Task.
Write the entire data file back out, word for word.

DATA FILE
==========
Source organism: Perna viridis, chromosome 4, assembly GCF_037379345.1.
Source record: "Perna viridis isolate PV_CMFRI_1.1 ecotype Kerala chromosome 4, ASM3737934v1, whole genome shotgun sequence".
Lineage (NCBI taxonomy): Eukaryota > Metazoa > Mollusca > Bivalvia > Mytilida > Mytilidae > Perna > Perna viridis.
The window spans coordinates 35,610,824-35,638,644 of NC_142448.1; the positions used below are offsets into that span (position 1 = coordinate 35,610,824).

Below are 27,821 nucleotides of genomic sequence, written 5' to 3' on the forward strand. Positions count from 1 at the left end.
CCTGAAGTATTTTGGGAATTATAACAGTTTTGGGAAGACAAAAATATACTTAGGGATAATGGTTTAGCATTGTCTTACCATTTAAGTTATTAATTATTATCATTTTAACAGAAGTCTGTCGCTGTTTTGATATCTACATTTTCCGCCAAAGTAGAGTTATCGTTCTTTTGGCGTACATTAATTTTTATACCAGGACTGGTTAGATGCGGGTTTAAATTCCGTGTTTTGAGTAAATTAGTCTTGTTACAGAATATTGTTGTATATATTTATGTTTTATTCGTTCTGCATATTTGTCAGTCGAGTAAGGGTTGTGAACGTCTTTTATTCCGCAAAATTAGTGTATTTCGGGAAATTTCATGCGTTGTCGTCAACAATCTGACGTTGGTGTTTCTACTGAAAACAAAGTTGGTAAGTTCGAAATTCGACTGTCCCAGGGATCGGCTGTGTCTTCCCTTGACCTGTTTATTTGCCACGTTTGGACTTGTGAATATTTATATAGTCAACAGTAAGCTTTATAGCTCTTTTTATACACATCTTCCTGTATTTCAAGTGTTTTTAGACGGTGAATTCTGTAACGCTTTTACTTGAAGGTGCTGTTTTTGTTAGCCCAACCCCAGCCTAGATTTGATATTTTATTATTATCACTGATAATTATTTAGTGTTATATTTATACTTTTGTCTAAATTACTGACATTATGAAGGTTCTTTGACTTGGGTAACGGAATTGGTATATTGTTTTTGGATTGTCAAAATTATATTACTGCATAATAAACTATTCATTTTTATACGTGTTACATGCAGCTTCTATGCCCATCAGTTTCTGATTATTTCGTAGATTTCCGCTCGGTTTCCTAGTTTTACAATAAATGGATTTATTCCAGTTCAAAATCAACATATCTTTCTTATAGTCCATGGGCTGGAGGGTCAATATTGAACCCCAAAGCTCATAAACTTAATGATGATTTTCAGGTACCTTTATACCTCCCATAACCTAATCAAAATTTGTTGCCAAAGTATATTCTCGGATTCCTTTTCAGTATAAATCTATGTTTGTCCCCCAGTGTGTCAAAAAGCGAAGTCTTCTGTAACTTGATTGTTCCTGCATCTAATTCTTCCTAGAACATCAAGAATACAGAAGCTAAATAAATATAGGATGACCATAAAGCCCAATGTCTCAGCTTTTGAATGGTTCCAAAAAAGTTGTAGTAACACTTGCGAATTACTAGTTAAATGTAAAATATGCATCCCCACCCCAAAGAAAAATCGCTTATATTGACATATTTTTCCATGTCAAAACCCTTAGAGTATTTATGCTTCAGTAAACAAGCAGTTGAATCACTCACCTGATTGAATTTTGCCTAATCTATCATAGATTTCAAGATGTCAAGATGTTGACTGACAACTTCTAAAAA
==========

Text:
Source organism: Perna viridis, chromosome 4, assembly GCF_037379345.1.
Source record: "Perna viridis isolate PV_CMFRI_1.1 ecotype Kerala chromosome 4, ASM3737934v1, whole genome shotgun sequence".
Lineage (NCBI taxonomy): Eukaryota > Metazoa > Mollusca > Bivalvia > Mytilida > Mytilidae > Perna > Perna viridis.
The window spans coordinates 35,610,824-35,638,644 of NC_142448.1; the positions used below are offsets into that span (position 1 = coordinate 35,610,824).

Below are 27,821 nucleotides of genomic sequence, written 5' to 3' on the forward strand. Positions count from 1 at the left end.
CCTGAAGTATTTTGGGAATTATAACAGTTTTGGGAAGACAAAAATATACTTAGGGATAATGGTTTAGCATTGTCTTACCATTTAAGTTATTAATTATTATCATTTTAACAGAAGTCTGTCGCTGTTTTGATATCTACATTTTCCGCCAAAGTAGAGTTATCGTTCTTTTGGCGTACATTAATTTTTATACCAGGACTGGTTAGATGCGGGTTTAAATTCCGTGTTTTGAGTAAATTAGTCTTGTTACAGAATATTGTTGTATATATTTATGTTTTATTCGTTCTGCATATTTGTCAGTCGAGTAAGGGTTGTGAACGTCTTTTATTCCGCAAAATTAGTGTATTTCGGGAAATTTCATGCGTTGTCGTCAACAATCTGACGTTGGTGTTTCTACTGAAAACAAAGTTGGTAAGTTCGAAATTCGACTGTCCCAGGGATCGGCTGTGTCTTCCCTTGACCTGTTTATTTGCCACGTTTGGACTTGTGAATATTTATATAGTCAACAGTAAGCTTTATAGCTCTTTTTATACACATCTTCCTGTATTTCAAGTGTTTTTAGACGGTGAATTCTGTAACGCTTTTACTTGAAGGTGCTGTTTTTGTTAGCCCAACCCCAGCCTAGATTTGATATTTTATTATTATCACTGATAATTATTTAGTGTTATATTTATACTTTTGTCTAAATTACTGACATTATGAAGGTTCTTTGACTTGGGTAACGGAATTGGTATATTGTTTTTGGATTGTCAAAATTATATTACTGCATAATAAACTATTCATTTTTATACGTGTTACATGCAGCTTCTATGCCCATCAGTTTCTGATTATTTCGTAGATTTCCGCTCGGTTTCCTAGTTTTACAATAAATGGATTTATTCCAGTTCAAAATCAACATATCTTTCTTATAGTCCATGGGCTGGAGGGTCAATATTGAACCCCAAAGCTCATAAACTTAATGATGATTTTCAGGTACCTTTATACCTCCCATAACCTAATCAAAATTTGTTGCCAAAGTATATTCTCGGATTCCTTTTCAGTATAAATCTATGTTTGTCCCCCAGTGTGTCAAAAAGCGAAGTCTTCTGTAACTTGATTGTTCCTGCATCTAATTCTTCCTAGAACATCAAGAATACAGAAGCTAAATAAATATAGGATGACCATAAAGCCCAATGTCTCAGCTTTTGAATGGTTCCAAAAAAGTTGTAGTAACACTTGCGAATTACTAGTTAAATGTAAAATATGCATCCCCACCCCAAAGAAAAATCGCTTATATTGACATATTTTTCCATGTCAAAACCCTTAGAGTATTTATGCTTCAGTAAACAAGCAGTTGAATCACTCACCTGATTGAATTTTGCCTAATCTATCATAGATTTCAAGATGTCAAGATGTTGACTGACAACTTCTAAAAA